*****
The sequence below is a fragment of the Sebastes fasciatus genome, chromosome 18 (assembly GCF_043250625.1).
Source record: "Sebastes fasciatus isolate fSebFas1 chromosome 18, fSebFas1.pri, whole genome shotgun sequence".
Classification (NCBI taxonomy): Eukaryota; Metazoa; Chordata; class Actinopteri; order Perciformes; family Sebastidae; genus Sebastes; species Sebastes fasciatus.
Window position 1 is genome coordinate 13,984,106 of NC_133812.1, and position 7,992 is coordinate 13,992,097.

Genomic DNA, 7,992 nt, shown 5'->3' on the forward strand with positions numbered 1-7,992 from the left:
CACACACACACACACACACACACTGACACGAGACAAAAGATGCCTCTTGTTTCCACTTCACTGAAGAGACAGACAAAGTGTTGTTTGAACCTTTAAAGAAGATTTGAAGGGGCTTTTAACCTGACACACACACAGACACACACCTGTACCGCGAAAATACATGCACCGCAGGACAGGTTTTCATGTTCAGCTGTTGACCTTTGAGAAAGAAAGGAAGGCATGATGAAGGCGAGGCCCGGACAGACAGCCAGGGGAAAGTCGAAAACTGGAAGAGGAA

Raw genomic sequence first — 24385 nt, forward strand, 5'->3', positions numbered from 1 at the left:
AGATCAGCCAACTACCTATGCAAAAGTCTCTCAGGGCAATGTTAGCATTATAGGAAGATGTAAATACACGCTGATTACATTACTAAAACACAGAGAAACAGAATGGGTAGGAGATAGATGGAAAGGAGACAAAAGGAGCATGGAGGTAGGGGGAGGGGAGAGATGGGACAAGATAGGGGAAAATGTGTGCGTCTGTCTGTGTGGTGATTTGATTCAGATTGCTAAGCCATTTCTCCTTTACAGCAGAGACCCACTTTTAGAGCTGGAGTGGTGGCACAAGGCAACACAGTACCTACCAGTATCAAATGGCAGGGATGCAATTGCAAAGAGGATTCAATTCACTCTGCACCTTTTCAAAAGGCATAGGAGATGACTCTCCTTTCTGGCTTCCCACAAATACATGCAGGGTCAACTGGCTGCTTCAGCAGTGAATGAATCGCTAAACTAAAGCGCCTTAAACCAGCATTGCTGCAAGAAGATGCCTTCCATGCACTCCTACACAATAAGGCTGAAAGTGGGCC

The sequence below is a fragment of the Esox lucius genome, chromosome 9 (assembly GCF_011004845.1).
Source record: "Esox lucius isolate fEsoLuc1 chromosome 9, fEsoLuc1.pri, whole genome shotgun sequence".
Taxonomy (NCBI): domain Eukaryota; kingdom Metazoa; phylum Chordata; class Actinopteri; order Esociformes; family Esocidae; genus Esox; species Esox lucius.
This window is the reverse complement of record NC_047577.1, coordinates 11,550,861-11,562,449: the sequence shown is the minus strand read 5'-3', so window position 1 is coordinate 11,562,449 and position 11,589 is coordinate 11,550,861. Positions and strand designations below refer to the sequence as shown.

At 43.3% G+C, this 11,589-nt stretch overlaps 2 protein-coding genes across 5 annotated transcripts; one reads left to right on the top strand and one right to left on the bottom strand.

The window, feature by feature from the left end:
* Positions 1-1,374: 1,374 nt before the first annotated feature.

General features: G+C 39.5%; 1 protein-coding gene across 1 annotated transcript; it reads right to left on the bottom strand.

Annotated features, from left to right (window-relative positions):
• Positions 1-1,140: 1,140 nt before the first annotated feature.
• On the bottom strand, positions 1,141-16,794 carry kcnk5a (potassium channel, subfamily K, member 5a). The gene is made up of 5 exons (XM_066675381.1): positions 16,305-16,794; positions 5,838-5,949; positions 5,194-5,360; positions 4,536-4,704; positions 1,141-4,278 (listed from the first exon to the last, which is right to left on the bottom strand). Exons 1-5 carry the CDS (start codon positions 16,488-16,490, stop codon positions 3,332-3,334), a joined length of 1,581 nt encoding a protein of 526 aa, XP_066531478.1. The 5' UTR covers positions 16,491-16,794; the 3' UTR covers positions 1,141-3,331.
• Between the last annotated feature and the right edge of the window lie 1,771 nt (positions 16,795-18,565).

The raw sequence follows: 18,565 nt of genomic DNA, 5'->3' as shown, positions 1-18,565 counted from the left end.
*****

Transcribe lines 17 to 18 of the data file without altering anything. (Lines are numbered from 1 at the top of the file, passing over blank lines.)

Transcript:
Annotated features, from left to right (window-relative positions):
• Positions 1-1,140: 1,140 nt before the first annotated feature.